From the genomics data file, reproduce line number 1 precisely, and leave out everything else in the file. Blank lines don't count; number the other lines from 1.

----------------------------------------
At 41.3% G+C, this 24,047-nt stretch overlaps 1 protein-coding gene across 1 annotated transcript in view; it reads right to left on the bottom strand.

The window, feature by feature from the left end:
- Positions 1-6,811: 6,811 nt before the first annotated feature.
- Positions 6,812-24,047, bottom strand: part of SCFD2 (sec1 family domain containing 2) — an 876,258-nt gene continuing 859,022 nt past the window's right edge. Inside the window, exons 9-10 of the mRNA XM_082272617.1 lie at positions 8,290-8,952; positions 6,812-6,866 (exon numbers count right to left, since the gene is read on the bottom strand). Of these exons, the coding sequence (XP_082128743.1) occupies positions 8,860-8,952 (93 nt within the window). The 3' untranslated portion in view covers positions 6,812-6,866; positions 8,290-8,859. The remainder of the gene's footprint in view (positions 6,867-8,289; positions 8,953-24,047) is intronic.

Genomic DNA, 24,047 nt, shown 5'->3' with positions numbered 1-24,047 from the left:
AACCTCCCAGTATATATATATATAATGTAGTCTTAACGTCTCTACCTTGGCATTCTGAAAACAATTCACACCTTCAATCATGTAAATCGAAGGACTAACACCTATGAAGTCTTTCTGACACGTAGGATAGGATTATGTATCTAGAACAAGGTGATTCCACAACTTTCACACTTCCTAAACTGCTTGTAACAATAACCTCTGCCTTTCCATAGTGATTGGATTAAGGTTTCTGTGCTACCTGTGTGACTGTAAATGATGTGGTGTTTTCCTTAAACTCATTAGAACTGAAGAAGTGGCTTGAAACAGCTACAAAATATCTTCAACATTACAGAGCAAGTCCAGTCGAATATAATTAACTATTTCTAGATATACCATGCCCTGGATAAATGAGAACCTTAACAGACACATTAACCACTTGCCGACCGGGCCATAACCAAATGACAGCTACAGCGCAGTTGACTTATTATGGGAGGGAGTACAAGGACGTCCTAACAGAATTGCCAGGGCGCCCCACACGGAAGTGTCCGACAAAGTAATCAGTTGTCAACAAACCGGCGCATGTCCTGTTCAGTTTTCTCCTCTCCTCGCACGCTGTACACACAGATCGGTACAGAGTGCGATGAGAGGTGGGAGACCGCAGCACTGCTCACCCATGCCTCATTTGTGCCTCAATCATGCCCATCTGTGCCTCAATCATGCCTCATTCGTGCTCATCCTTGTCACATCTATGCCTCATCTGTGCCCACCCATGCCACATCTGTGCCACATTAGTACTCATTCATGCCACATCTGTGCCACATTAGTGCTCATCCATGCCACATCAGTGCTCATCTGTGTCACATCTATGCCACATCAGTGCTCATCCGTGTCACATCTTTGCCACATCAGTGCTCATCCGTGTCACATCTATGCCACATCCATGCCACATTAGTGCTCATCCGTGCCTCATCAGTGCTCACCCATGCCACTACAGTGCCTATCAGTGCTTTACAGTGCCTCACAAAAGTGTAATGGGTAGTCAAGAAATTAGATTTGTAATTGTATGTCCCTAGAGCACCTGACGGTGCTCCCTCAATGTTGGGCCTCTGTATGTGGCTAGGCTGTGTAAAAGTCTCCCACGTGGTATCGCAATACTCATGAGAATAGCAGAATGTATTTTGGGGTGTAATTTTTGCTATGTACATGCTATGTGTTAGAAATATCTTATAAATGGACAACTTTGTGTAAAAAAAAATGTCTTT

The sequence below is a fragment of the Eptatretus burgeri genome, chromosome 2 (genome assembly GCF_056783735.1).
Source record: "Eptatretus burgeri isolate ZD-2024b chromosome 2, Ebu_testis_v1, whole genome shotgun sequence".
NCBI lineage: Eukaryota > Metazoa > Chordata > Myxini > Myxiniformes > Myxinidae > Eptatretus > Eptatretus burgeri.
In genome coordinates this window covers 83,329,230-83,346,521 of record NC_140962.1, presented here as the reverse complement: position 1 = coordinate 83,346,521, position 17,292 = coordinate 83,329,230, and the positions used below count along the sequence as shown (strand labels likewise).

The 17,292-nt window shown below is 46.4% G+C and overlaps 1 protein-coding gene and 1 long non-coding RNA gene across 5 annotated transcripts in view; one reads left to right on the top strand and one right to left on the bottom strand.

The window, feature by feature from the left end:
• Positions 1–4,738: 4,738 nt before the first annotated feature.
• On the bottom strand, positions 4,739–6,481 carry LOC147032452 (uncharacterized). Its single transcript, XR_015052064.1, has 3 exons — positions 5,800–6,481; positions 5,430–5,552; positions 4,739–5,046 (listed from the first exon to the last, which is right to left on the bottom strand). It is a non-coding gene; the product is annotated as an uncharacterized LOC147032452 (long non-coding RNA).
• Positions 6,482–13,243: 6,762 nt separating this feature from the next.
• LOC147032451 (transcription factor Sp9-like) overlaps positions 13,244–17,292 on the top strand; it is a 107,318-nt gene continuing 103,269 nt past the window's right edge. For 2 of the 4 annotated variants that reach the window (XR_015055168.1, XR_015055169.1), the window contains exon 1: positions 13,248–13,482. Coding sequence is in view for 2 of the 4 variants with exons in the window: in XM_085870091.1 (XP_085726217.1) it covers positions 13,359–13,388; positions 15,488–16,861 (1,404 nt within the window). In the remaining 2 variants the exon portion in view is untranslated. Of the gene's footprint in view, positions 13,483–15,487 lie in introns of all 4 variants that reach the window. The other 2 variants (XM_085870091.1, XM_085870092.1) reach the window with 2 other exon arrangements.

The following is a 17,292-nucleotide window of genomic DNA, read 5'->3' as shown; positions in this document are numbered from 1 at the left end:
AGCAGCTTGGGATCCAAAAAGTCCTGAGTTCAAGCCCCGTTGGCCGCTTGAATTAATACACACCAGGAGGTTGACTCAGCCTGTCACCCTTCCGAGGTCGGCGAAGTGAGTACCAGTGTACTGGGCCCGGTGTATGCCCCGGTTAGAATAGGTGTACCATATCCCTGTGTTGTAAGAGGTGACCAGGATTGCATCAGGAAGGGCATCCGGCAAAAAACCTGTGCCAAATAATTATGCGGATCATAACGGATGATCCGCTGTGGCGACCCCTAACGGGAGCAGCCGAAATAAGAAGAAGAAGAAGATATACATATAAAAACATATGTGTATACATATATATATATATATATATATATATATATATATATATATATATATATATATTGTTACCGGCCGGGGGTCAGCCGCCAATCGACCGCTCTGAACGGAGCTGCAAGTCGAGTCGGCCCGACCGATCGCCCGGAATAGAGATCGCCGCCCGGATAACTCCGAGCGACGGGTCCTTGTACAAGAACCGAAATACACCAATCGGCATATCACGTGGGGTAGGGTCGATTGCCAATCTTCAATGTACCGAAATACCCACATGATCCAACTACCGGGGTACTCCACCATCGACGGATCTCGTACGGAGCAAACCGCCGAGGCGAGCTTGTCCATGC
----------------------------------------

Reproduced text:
At 41.3% G+C, this 24,047-nt stretch overlaps 1 protein-coding gene across 1 annotated transcript in view; it reads right to left on the bottom strand.